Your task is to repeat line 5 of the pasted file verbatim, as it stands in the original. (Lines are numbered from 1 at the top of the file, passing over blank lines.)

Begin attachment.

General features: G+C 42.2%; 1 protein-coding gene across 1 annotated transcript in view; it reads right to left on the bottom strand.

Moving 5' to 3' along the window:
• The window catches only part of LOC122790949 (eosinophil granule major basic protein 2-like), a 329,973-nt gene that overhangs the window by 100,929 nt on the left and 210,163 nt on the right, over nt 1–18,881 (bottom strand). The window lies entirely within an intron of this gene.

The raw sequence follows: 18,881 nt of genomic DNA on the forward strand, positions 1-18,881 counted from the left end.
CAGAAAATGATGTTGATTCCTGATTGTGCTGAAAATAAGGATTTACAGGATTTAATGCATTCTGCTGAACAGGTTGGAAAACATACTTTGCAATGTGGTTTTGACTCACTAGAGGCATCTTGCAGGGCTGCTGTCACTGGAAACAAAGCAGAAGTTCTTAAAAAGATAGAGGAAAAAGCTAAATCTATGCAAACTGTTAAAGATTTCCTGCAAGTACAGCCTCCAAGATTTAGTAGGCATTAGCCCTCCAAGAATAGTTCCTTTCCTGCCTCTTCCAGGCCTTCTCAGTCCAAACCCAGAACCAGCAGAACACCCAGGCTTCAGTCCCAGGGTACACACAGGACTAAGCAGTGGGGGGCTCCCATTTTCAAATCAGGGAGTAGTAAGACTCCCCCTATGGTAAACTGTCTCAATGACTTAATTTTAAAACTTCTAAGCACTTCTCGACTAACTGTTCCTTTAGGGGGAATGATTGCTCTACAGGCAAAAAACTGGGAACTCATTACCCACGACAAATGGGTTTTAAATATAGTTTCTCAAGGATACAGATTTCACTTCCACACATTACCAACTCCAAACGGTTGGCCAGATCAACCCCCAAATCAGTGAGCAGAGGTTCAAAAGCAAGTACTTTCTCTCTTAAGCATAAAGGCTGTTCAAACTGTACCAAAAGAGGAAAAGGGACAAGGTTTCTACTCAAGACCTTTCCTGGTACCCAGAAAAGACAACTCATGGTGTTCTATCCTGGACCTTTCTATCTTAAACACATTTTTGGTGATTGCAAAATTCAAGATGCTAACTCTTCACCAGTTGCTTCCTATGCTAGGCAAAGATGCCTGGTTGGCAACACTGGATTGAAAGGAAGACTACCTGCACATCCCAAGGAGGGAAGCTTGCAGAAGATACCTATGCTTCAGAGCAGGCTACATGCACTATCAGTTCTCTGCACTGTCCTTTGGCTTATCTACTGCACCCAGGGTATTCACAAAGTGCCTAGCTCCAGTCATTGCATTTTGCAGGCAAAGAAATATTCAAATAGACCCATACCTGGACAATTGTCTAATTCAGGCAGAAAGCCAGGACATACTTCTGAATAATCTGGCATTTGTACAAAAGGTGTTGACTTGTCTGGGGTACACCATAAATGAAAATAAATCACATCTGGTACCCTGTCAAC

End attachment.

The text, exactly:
CAGAAAATGATGTTGATTCCTGATTGTGCTGAAAATAAGGATTTACAGGATTTAATGCATTCTGCTGAACAGGTTGGAAAACATACTTTGCAATGTGGTTTTGACTCACTAGAGGCATCTTGCAGGGCTGCTGTCACTGGAAACAAAGCAGAAGTTCTTAAAAAGATAGAGGAAAAAGCTAAATCTATGCAAACTGTTAAAGATTTCCTGCAAGTACAGCCTCCAAGATTTAGTAGGCATTAGCCCTCCAAGAATAGTTCCTTTCCTGCCTCTTCCAGGCCTTCTCAGTCCAAACCCAGAACCAGCAGAACACCCAGGCTTCAGTCCCAGGGTACACACAGGACTAAGCAGTGGGGGGCTCCCATTTTCAAATCAGGGAGTAGTAAGACTCCCCCTATGGTAAACTGTCTCAATGACTTAATTTTAAAACTTCTAAGCACTTCTCGACTAACTGTTCCTTTAGGGGGAATGATTGCTCTACAGGCAAAAAACTGGGAACTCATTACCCACGACAAATGGGTTTTAAATATAGTTTCTCAAGGATACAGATTTCACTTCCACACATTACCAACTCCAAACGGTTGGCCAGATCAACCCCCAAATCAGTGAGCAGAGGTTCAAAAGCAAGTACTTTCTCTCTTAAGCATAAAGGCTGTTCAAACTGTACCAAAAGAGGAAAAGGGACAAGGTTTCTACTCAAGACCTTTCCTGGTACCCAGAAAAGACAACTCATGGTGTTCTATCCTGGACCTTTCTATCTTAAACACATTTTTGGTGATTGCAAAATTCAAGATGCTAACTCTTCACCAGTTGCTTCCTATGCTAGGCAAAGATGCCTGGTTGGCAACACTGGATTGAAAGGAAGACTACCTGCACATCCCAAGGAGGGAAGCTTGCAGAAGATACCTATGCTTCAGAGCAGGCTACATGCACTATCAGTTCTCTGCACTGTCCTTTGGCTTATCTACTGCACCCAGGGTATTCACAAAGTGCCTAGCTCCAGTCATTGCATTTTGCAGGCAAAGAAATATTCAAATAGACCCATACCTGGACAATTGTCTAATTCAGGCAGAAAGCCAGGACATACTTCTGAATAATCTGGCATTTGTACAAAAGGTGTTGACTTGTCTGGGGTACACCATAAATGAAAATAAATCACATCTGGTACCCTGTCAAC